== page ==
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The Origins of the SAR



In 1876 there were many celebrations to commemorate the centennial of the signing of the Declaration of Independence on July 4, 1776. As part of this patriotic fervor, a group of men in the San Francisco, California, area who were descendants of patriots involved in the American Revolution, formed an organization called the Sons of Revolutionary Sires. Their objective was to have a fraternal and civic society to salute those men and women who pledged their lives, fortunes and sacred honor to the battle for independence from Great Britain. They desired to keep alive their ancestors' story of patriotism and courage in the belief that it is a universal one of man's struggle against tyranny -- a story which would inspire and sustain succeeding generations when they would have to defend and extend our freedoms.

Out of the Sons of Revolutionary Sires grew the National Society of the Sons of the American Revolution, which was organized on April 30, 1889 -- the 100th anniversary of the inauguration of George Washington as our nation's first President. We have used the acronym SAR to identify ourselves for over 100 years. The SAR was conceived as a fraternal and civic society composed of lineal descendants of the men who wintered at Valley Forge, signed the Declaration of Independence, fought in the battles of the American Revolution, served in the Continental Congress, or otherwise supported the cause of American Independence. The National Society was chartered by an Act of the United States Congress on June 9, 1906. The charter was signed by President Theodore Roosevelt, who was a member of the SAR. The charter authorizes the granting of charters to societies of the various states and territories and authorizes the state societies to charter chapters within their borders.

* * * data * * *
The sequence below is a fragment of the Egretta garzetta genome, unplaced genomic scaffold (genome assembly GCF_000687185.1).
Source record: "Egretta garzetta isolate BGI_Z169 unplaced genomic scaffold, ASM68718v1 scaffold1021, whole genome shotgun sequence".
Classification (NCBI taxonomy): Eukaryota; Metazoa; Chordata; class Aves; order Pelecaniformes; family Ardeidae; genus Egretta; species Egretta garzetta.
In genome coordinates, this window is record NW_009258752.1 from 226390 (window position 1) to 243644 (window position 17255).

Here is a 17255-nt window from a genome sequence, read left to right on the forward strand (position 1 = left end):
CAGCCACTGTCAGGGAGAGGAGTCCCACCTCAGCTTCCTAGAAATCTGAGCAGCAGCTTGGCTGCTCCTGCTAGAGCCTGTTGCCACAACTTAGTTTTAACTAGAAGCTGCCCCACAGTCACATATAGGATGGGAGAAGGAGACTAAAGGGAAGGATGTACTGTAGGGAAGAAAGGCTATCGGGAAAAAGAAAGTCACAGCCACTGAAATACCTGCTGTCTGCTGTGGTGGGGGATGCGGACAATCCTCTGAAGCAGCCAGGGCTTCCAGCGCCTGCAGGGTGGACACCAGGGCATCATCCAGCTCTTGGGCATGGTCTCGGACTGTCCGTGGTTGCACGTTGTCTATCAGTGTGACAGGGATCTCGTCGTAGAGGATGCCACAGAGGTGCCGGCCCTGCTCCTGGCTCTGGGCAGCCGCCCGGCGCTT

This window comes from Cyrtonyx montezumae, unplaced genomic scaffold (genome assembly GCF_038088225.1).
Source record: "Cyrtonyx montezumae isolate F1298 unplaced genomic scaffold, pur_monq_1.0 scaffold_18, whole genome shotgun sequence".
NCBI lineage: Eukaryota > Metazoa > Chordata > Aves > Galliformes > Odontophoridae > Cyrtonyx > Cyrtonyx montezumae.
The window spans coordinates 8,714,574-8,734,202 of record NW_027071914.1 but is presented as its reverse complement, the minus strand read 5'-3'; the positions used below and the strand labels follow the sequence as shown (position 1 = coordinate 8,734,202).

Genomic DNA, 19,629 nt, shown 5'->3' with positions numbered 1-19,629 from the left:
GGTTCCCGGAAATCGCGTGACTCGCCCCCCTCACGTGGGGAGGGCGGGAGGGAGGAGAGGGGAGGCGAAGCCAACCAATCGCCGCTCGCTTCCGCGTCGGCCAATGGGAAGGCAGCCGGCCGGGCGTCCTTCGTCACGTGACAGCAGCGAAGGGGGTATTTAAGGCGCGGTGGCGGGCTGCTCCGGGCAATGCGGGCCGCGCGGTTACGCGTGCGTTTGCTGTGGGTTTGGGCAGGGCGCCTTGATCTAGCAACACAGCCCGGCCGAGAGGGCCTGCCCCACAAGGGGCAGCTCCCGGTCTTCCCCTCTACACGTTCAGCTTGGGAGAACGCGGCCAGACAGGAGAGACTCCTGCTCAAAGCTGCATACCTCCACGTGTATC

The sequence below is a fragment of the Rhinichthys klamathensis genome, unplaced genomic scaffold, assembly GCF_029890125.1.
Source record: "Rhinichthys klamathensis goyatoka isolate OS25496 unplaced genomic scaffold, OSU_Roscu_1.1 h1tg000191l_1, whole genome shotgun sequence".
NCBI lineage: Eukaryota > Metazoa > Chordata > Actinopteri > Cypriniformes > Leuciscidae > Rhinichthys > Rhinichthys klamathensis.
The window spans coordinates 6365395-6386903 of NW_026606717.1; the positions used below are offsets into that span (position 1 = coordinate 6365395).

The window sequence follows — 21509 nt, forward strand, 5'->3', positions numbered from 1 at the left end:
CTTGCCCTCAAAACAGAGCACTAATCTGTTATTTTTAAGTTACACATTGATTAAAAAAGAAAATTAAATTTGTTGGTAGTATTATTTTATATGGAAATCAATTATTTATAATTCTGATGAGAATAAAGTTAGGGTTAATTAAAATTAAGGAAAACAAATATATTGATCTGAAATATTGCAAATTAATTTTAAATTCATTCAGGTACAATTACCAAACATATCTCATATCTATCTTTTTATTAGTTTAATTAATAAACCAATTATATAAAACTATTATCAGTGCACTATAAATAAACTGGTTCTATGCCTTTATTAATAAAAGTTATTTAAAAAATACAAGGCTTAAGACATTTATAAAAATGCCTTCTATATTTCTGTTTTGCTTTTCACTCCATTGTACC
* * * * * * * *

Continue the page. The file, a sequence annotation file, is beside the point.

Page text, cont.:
The Origins of the VTSSAR

On April 2, 1889, a Society of descendants of the American Revolution was organized in Vermont, simultaneously with a Society in Connecticut, with every expectation of becoming a sister of the first association of descendants organized in New York City.  The Vermont Society was created, in response to a call of the second association formed, the New Jersey Society.  A company of gentlemen of Revolutionary descent assembled at the State capital in Montpelier, Vermont on that date.  The founders of the Vermont Society adopted the title of Sons of the Revolution, and fashioned their Constitution after that of New Jersey, which made eligible to membership any “person” of the age of 21, otherwise properly qualified.  They appointed the annual meeting for August 16th, the anniversary of the Battle of Bennington, and fixed the fees as follows: Initiation, $3.00; annual dues, $2.00; and life membership, $50.00.  Officers were elected to be held over until the August 16th, 1889 meeting when the officers were elected for the subsequent year.

Although the Vermont Society appointed delegates to the convention, held at Fraunces’s Tavern in New York City on April 30th, 1889, the failure of New York to take part in that convention and of Pennsylvania to support the National Society of the Sons of the American Revolution organized that day, after having participated in its organization, created doubt in Vermont as to the proper course to pursue.  A period of hesitation followed.  In November, 1889, the election of Dr. William Seward Webb, a member of the Vermont Society and its first Vice-President, as President-General of the Sons of the American Revolution (SAR), operated together with other influences, to decide the Green Mountain State men in favor of the SAR.